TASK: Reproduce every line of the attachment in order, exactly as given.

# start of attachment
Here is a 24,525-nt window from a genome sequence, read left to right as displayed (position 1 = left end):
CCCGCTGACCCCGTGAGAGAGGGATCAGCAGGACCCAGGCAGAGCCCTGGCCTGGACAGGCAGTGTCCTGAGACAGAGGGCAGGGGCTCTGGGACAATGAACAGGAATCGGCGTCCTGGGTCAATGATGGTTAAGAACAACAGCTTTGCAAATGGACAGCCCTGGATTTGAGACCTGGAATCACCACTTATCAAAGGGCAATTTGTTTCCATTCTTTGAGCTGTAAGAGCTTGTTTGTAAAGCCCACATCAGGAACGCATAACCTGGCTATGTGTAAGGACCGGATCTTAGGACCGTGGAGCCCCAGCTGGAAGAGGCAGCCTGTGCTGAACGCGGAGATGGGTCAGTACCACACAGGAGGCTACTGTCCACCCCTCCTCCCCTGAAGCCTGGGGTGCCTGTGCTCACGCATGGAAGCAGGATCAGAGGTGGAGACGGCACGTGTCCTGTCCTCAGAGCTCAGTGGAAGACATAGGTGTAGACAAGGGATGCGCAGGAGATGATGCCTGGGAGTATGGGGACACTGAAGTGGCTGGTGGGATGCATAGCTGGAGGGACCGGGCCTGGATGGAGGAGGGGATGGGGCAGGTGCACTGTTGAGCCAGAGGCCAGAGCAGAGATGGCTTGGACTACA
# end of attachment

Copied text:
Here is a 24,525-nt window from a genome sequence, read left to right as displayed (position 1 = left end):
CCCGCTGACCCCGTGAGAGAGGGATCAGCAGGACCCAGGCAGAGCCCTGGCCTGGACAGGCAGTGTCCTGAGACAGAGGGCAGGGGCTCTGGGACAATGAACAGGAATCGGCGTCCTGGGTCAATGATGGTTAAGAACAACAGCTTTGCAAATGGACAGCCCTGGATTTGAGACCTGGAATCACCACTTATCAAAGGGCAATTTGTTTCCATTCTTTGAGCTGTAAGAGCTTGTTTGTAAAGCCCACATCAGGAACGCATAACCTGGCTATGTGTAAGGACCGGATCTTAGGACCGTGGAGCCCCAGCTGGAAGAGGCAGCCTGTGCTGAACGCGGAGATGGGTCAGTACCACACAGGAGGCTACTGTCCACCCCTCCTCCCCTGAAGCCTGGGGTGCCTGTGCTCACGCATGGAAGCAGGATCAGAGGTGGAGACGGCACGTGTCCTGTCCTCAGAGCTCAGTGGAAGACATAGGTGTAGACAAGGGATGCGCAGGAGATGATGCCTGGGAGTATGGGGACACTGAAGTGGCTGGTGGGATGCATAGCTGGAGGGACCGGGCCTGGATGGAGGAGGGGATGGGGCAGGTGCACTGTTGAGCCAGAGGCCAGAGCAGAGATGGCTTGGACTACA